Inside James Fort at Jamestown Settlement
Jamestown Settlement’s famous 1607 replica fleet
Recreated indian village at Jamestown Settlement
Brian Beckley as Sir George Yeardley
Mark Greenough as Speaker John Pory
Historian Jon Meacham
Reenactors at Jamestown Settlement’s Church
The tent audience watches proceedings
The Final Meeting took place at Jamestown Settlement’s Mall Area
The Assembly processional marched from the re-created church to the Settlement’s Mall Area, where organizers erected a tent for the day’s final meeting.
Speaker Cox brought the Assembly back to order before offering his own remarks and welcoming distinguished guests.
Illinois State Senator and President of the National Conference of State Legislatures, Toi Hutchinson followed Speaker Cox. Senator Hutchinson reflected on overcome challenges; challenges that could derail representative government if Americans are not on guard –
“I’m proud because despite the many challenges and setbacks this country has faced, America is still a place where our right to self-governance is not taken for granted, where we can challenge our government and debate our principles, and the institutions which provide for that right are held dear.”
“The institution of the legislature needs to be protected. For it is as strong and as fragile as democracy itself.” Said Senator Hutchinson before a crowd that stood in praise.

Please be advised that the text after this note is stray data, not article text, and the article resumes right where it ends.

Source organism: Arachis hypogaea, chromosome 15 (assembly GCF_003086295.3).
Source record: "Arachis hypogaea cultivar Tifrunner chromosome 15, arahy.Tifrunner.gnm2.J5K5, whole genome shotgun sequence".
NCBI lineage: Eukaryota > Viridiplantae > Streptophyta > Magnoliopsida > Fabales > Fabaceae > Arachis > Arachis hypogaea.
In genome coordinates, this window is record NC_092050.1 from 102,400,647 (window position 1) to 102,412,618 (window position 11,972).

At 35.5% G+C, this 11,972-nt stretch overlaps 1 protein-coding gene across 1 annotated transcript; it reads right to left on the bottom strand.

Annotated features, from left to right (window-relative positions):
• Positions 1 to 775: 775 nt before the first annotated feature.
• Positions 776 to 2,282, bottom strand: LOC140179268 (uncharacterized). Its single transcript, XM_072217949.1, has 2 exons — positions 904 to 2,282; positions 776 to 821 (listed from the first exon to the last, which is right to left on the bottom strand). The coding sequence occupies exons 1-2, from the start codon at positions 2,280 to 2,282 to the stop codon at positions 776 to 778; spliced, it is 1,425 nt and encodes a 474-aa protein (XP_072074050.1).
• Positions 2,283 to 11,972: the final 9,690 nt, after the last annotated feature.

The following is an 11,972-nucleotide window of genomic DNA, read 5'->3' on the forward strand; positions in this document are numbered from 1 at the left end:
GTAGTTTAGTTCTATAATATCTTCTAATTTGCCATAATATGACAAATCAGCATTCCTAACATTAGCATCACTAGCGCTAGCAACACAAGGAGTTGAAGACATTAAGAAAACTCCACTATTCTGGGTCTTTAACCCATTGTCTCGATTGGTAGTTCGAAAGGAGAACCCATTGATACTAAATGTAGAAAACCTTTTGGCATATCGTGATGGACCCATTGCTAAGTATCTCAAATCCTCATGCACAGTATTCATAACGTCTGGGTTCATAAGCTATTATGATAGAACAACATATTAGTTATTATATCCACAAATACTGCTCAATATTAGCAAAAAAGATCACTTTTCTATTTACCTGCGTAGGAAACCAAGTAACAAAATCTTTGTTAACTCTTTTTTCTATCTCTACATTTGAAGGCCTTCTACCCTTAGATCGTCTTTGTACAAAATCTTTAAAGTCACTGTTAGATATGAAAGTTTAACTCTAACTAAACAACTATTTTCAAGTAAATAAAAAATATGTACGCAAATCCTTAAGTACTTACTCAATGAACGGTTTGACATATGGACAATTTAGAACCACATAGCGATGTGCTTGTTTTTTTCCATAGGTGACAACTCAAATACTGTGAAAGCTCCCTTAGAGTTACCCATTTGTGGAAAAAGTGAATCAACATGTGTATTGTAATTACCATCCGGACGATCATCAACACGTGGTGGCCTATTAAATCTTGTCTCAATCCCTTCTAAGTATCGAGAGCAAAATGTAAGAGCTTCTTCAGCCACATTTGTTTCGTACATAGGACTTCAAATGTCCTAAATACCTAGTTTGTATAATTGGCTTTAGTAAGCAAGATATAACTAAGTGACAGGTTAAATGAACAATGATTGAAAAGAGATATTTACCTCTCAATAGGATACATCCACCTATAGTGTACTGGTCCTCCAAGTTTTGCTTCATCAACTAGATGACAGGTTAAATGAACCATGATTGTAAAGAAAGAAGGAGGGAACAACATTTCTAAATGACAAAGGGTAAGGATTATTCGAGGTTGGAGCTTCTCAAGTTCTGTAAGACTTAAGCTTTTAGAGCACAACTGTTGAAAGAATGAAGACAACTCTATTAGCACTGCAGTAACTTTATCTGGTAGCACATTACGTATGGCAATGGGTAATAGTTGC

President Trump then arrived to deliver the keynote address.
Media doing their work
American Evolution and the Media await the Processional
The Processional from the Jamestown Settlement Church into the Tent
The Tent crowd awaits the day’s final session
Programs line the chairs
Illinois State Senator Toi Hutchinson addresses the Assembly
Speaker Kirkland Cox addresses the Assembly
President Trump Addresses Virginia’s General Assembly
In a historic twist on an already historic day, President Trump addressed the General Assembly. The President’s speech marked the first time that a sitting President of the United States addressed the Virginia General Assembly.
President Trump greeted those in attendance before highlighting Jamestown’s pre-1619 history. I’ll offer just a few remarks here, but if you want to see or read the entire keynote address, please, go here. Otherwise, here are a few key statements from the President’s speech.